Here are a few clear examples of how disclaimer info is provided in commercials. If you have seen the recent Yaz commercial that basically says, "yes, we tried to skirt the rules and we got caught" or the Abilify "if you listen carefully to what this drug could do to you then you may be less depressed."







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R.I.P. Harry Kalas

R.I.P. Harry Kalas

Having grown up in South Bend, Indiana and being a Notre dame fan certain football memories are indelibly printed in my memory. Gathering autographs from the players at the annual Blue & Gold game, selling programs as a kid at gate 4 for a few years and being in the student section when Pat Terrell knocked down the 2 point conversion attempt and Notre Dame beat Miami in the infamous 1988 "Catholics v Criminals" game.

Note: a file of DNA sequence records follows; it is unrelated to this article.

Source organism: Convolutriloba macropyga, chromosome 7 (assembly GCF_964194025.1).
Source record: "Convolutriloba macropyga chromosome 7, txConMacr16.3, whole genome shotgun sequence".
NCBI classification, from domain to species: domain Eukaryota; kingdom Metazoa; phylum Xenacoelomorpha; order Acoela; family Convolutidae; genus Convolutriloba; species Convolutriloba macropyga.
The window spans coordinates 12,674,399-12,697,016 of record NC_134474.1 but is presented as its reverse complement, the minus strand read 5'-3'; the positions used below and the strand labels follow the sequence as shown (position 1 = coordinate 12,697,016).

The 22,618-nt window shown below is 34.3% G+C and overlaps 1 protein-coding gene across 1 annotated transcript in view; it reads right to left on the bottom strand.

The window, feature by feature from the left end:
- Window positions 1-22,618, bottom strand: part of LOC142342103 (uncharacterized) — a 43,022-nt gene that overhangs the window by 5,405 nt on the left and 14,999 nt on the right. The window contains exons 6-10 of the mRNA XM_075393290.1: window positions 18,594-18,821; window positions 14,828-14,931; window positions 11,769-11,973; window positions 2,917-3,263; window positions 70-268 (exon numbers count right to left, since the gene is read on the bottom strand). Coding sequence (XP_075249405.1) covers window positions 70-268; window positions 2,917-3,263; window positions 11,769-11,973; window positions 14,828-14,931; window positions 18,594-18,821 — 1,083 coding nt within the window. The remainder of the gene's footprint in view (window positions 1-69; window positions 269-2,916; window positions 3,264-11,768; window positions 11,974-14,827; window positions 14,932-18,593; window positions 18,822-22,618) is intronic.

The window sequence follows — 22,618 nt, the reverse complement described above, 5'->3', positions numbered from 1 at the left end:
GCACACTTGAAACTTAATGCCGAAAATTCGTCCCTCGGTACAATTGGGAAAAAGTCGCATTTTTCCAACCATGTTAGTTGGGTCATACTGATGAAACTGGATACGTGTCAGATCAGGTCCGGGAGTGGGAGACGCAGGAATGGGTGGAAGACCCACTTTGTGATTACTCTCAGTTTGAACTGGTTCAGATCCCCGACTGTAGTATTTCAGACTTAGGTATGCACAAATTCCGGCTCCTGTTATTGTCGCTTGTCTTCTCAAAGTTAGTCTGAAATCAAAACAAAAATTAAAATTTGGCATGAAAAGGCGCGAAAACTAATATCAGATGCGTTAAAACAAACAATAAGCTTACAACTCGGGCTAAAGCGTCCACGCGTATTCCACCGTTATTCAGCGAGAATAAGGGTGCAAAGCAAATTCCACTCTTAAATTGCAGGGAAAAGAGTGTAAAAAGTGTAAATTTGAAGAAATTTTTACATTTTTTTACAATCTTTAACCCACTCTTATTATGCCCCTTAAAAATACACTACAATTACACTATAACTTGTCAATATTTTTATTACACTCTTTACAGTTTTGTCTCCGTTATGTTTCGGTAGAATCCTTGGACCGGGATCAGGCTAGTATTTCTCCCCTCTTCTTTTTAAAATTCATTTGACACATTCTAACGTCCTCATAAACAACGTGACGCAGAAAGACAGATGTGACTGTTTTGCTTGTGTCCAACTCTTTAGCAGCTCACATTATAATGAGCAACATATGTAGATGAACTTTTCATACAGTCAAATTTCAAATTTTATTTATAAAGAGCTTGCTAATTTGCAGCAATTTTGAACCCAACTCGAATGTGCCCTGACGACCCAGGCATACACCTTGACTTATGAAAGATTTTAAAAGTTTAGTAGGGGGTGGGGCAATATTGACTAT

Another memory is watching the game replays on Sunday mornings on TV with Harry Kalas making the call. His voice and cadence is unforgettable. I associate ND football in many respects with his voice. God Bless you, Harry Kalas, rest in peace.




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Self-Explanatory

Self-Explanatory


Via gapingvoid.com

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Interactive Potpouri

Interactive Potpouri

The winds are shifting. There has been quite a bit of news coming out lately on the Rx/Dx and interactive fronts lately.

FDA and Search Engine Marketing via NYT:

The Food and Drug Administration ordered 14 drug makers to stop using what it called misleading ads on Internet search engines. The agency faulted the companies for failing to identify product names and side effects in sponsored search results, according to its Web site
Rx/Dx Going to Digital